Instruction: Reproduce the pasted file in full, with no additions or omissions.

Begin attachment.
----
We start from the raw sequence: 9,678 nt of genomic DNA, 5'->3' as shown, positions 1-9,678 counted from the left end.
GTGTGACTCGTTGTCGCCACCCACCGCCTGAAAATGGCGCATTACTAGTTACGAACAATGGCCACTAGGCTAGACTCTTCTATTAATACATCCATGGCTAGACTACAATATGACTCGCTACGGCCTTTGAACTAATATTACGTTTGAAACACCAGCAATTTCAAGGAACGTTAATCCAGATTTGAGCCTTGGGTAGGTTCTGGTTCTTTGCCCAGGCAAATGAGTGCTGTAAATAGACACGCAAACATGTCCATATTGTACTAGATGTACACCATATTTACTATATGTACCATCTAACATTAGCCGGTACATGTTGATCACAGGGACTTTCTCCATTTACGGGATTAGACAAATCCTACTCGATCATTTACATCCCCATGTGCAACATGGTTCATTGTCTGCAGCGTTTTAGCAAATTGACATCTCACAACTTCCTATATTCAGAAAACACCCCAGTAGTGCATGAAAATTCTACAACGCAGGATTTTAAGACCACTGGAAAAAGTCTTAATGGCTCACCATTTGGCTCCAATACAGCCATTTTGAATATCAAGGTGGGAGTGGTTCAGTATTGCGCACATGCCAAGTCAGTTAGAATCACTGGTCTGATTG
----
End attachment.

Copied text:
We start from the raw sequence: 9,678 nt of genomic DNA, 5'->3' as shown, positions 1-9,678 counted from the left end.
GTGTGACTCGTTGTCGCCACCCACCGCCTGAAAATGGCGCATTACTAGTTACGAACAATGGCCACTAGGCTAGACTCTTCTATTAATACATCCATGGCTAGACTACAATATGACTCGCTACGGCCTTTGAACTAATATTACGTTTGAAACACCAGCAATTTCAAGGAACGTTAATCCAGATTTGAGCCTTGGGTAGGTTCTGGTTCTTTGCCCAGGCAAATGAGTGCTGTAAATAGACACGCAAACATGTCCATATTGTACTAGATGTACACCATATTTACTATATGTACCATCTAACATTAGCCGGTACATGTTGATCACAGGGACTTTCTCCATTTACGGGATTAGACAAATCCTACTCGATCATTTACATCCCCATGTGCAACATGGTTCATTGTCTGCAGCGTTTTAGCAAATTGACATCTCACAACTTCCTATATTCAGAAAACACCCCAGTAGTGCATGAAAATTCTACAACGCAGGATTTTAAGACCACTGGAAAAAGTCTTAATGGCTCACCATTTGGCTCCAATACAGCCATTTTGAATATCAAGGTGGGAGTGGTTCAGTATTGCGCACATGCCAAGTCAGTTAGAATCACTGGTCTGATTG